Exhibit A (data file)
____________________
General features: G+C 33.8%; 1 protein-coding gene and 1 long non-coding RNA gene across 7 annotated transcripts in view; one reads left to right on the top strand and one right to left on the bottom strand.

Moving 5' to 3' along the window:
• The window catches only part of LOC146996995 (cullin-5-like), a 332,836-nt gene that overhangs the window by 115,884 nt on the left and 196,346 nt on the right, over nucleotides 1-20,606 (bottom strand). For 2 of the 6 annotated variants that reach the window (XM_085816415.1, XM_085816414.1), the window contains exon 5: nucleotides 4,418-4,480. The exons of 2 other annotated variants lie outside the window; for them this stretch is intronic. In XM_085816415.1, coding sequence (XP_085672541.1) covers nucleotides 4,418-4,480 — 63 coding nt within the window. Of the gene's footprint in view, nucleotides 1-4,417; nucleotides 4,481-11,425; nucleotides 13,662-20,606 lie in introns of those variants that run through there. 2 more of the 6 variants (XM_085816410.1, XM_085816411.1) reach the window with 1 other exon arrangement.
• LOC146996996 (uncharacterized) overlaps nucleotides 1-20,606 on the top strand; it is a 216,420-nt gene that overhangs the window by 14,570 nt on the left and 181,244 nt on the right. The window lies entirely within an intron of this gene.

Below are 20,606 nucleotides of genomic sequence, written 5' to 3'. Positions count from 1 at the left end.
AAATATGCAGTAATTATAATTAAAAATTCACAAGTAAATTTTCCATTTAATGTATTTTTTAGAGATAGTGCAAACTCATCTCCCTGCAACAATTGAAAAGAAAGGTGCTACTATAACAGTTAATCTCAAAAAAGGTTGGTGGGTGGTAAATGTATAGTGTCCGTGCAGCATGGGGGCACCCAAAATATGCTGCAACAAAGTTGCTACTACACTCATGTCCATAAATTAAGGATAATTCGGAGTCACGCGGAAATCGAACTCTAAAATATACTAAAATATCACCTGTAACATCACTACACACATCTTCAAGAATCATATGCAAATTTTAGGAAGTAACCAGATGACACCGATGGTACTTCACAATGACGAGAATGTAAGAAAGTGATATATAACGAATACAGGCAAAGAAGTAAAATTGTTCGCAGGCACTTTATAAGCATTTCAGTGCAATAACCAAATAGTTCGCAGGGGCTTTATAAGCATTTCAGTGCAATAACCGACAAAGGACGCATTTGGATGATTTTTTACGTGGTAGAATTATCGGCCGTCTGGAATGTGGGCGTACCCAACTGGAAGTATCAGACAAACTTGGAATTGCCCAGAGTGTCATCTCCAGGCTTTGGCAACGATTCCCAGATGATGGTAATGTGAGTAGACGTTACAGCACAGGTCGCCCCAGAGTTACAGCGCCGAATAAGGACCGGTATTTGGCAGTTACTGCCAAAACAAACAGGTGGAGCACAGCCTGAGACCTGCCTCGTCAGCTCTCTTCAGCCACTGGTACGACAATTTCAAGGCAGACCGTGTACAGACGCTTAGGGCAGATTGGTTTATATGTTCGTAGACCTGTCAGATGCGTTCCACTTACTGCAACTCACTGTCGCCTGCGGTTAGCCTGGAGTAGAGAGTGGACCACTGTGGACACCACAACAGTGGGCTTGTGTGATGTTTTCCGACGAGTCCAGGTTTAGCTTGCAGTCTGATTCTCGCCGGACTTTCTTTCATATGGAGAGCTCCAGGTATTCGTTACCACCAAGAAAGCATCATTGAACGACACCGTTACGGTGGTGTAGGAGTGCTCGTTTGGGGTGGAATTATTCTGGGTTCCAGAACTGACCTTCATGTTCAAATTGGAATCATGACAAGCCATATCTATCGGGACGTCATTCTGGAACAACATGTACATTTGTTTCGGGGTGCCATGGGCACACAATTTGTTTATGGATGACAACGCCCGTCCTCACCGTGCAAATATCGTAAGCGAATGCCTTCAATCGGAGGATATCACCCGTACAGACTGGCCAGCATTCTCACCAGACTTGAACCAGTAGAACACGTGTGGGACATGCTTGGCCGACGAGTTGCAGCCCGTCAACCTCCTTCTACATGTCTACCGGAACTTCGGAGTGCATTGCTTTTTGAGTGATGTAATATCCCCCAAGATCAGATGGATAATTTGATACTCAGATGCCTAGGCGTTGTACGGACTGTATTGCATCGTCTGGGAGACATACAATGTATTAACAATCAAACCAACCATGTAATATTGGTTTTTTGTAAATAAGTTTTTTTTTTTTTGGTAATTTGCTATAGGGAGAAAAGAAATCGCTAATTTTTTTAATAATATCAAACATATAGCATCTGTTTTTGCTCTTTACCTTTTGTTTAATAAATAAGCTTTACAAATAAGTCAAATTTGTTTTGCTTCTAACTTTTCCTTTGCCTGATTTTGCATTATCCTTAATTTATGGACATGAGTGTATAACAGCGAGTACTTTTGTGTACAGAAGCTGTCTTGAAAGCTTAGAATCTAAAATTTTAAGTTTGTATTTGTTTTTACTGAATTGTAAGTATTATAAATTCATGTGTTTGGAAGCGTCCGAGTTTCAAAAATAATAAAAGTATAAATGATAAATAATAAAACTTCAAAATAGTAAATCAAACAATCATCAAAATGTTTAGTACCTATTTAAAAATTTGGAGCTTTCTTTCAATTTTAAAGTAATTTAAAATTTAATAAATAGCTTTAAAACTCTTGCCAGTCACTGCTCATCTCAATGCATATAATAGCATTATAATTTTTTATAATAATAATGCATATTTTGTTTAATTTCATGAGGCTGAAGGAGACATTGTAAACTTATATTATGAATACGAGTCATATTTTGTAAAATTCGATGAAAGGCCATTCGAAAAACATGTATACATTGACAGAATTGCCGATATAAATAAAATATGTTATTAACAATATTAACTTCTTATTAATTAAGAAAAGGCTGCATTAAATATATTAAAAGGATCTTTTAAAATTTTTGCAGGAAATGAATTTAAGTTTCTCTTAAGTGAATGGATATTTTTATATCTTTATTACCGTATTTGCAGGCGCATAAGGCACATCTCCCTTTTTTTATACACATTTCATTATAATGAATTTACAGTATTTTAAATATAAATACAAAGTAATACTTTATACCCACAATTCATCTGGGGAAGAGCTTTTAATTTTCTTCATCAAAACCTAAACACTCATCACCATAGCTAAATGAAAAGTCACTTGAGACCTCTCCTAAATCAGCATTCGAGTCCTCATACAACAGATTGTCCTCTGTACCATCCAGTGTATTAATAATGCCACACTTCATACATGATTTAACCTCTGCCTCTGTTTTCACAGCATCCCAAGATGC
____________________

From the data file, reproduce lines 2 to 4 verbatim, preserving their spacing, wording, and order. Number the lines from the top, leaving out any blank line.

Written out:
Moving 5' to 3' along the window:
• The window catches only part of LOC146996995 (cullin-5-like), a 332,836-nt gene that overhangs the window by 115,884 nt on the left and 196,346 nt on the right, over nucleotides 1-20,606 (bottom strand). For 2 of the 6 annotated variants that reach the window (XM_085816415.1, XM_085816414.1), the window contains exon 5: nucleotides 4,418-4,480. The exons of 2 other annotated variants lie outside the window; for them this stretch is intronic. In XM_085816415.1, coding sequence (XP_085672541.1) covers nucleotides 4,418-4,480 — 63 coding nt within the window. Of the gene's footprint in view, nucleotides 1-4,417; nucleotides 4,481-11,425; nucleotides 13,662-20,606 lie in introns of those variants that run through there. 2 more of the 6 variants (XM_085816410.1, XM_085816411.1) reach the window with 1 other exon arrangement.
• LOC146996996 (uncharacterized) overlaps nucleotides 1-20,606 on the top strand; it is a 216,420-nt gene that overhangs the window by 14,570 nt on the left and 181,244 nt on the right. The window lies entirely within an intron of this gene.